Category Archives: Cooking & Vocation

Jim Hearn on the professional kitchen

art-353-Hearn-300x0‘Dreams drive hospitality. While some people like to think of it as a component of the service industry whose responsibility it is to address the needs of the body, for those on the inside it is a weird and sometimes wonderful dreamscape of ungodly hours, ridiculous pressures, unkind owners, absurd customers, torture, humiliation and occasional moments of brilliance.  The obscure thrill of putting it all together on the night, of getting all the sections of a busy kitchen firing, is like no other I know.’

Jim Hearn, ‘Hospitality: A cautionary tale,’ in Griffith Review (27), 2010: 80-90.

Advertisements

Chelminski’s ‘The Perfectionist’

If you’re a fan of biography, especially from the kitchen, then Rudolph Chelminski’s The Perfectionist is a delectable read.  It’s a captivating and honest account of the rise and tragic fall of Bernard Loiseau, the irrepressible, larger than life and entirely likeable star of modern French gastronomy–a man who lived in obsessive pursuit of excellence, even immortality, amidst the giddy heights of haute cuisine.

Loiseau was one of the culinary elite, awarded the prestigious three stars by Le Guide Michelin for his inn and restaurant La Cote d’Or in rural France—an award he first received just after his fortieth birthday. Indeed, to be so rewarded had been Loiseau’s life dream. However, dogged by a mostly unrecognized and untreated bipolar disorder, Loiseau’s professional highs were more than matched by his periodic emotional lows. Under the captivating veneer of bravado and self-promotion, Loiseau lived in perpetual fear of failure. Tragically, in the early months of 2003, aged fifty-two and at the height of his career—spooked by the unfounded rumour of his imminent demotion to just two stars—Bernard Loiseau took his own life. His devoted wife Dominique found him on their bedroom floor, the gun by his side. The restaurant world was rocked. The country of France, ever obsessed by culinary celebrity, was in mourning.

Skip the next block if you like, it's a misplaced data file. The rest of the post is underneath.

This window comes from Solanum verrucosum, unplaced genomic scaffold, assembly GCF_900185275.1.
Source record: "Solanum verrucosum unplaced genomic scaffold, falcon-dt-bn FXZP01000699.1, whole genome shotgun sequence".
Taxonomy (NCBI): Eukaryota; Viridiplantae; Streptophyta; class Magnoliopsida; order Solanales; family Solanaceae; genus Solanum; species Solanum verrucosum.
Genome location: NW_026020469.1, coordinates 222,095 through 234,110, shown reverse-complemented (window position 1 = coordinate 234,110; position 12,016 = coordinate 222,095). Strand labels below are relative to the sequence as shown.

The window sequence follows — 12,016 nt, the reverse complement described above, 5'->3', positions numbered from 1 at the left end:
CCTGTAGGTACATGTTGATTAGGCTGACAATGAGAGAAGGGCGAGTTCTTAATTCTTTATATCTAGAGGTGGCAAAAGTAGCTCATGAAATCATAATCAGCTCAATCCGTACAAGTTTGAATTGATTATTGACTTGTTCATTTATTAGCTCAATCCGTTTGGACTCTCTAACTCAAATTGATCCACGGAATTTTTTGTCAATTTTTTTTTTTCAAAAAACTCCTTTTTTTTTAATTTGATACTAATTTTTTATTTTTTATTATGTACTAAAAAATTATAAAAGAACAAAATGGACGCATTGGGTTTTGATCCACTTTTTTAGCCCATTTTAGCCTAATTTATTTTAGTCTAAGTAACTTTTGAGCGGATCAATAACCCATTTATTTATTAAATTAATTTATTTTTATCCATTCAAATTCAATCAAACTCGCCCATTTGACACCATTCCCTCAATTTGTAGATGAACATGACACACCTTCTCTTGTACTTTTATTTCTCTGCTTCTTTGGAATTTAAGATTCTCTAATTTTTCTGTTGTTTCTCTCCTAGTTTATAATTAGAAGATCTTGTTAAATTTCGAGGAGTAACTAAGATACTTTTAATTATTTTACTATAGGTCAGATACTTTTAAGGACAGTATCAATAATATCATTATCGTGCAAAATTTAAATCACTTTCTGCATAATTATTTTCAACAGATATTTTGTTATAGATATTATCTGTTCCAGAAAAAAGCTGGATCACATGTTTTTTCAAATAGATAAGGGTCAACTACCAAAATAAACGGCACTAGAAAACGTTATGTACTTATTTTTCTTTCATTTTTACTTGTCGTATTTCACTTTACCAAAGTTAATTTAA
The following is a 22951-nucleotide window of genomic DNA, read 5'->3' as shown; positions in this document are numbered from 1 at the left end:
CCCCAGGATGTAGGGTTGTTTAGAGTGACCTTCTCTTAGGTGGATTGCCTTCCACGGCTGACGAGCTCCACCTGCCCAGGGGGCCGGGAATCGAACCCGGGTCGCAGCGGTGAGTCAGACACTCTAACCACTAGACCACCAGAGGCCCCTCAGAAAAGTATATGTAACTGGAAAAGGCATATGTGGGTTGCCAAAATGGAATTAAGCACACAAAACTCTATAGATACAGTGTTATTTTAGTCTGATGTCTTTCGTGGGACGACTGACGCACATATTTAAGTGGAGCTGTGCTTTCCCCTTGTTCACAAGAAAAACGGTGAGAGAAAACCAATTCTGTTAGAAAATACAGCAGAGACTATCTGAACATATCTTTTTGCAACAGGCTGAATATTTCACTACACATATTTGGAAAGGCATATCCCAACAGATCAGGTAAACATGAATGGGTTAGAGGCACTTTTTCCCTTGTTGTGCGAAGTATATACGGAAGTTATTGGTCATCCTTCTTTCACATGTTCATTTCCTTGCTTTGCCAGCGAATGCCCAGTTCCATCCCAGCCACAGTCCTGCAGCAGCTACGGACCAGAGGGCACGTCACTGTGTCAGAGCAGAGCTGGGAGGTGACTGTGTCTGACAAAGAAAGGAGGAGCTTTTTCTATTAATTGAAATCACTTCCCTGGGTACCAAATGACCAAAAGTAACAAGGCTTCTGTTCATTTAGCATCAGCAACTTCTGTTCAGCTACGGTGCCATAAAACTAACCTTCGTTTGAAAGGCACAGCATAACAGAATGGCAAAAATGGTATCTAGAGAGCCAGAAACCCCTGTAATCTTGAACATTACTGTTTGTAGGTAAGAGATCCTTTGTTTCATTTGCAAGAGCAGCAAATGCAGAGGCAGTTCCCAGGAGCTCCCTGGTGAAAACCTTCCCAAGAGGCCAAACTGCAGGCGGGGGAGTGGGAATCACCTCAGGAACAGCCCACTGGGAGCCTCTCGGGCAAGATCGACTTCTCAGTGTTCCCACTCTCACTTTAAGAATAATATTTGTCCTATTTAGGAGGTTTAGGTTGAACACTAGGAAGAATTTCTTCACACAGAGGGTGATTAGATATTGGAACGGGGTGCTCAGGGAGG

From Chelminski’s account, Loiseau was a perfectionist of the highest order, an obsessive compulsive totally consumed by his culinary vision. In his obsession with what proved to be ultimately elusive, Loiseau allowed everything else in his life—including his own family and personal well-being—to take a back seat. Still, even when confronted with his conspicuous frailties, I cannot help but be captivated by this man: his passion, absolute persistence and near unbreakable spirit. Food was his world and the perfecting of his art—one of both euphoric creativity and devoted service—was a pursuit of almost religious dimensions.

From a Christian perspective, people like Loiseau are an easy target: telling illustrations of the hazards of unchecked pride and idolatry, perhaps even the presence of that ‘God shaped vacuum’ I learned about in Sunday school. But such simplistic conclusions do nothing to discern the abundant integrity and beauty mixed in to a life like his. Before dismissing too hastily or critiquing too harshly, we owe it to ourselves to note the genuine goodness demonstrated in Loiseau’s story.

In the kitchen of La Cote d’Or, Bernard Loiseau’s daily challenge was to so inspire his staff to see the day before them as a new opportunity to excel in excellence, creativity, and gracious, faultless service. For close to 23 years, seven days a week, following both lunch and dinner services, Loiseau took up his post by the reception desk to greet departing guests, making each one feel personally valued and assured that upon their return they would be warmly embraced as old friends. Though I doubt Loiseau would ever have spoken of his life in the kitchen in terms of a calling, there is no doubt that for those who aspire to greatness in the disciplines of creativity and service aspire to something innate to the image of God.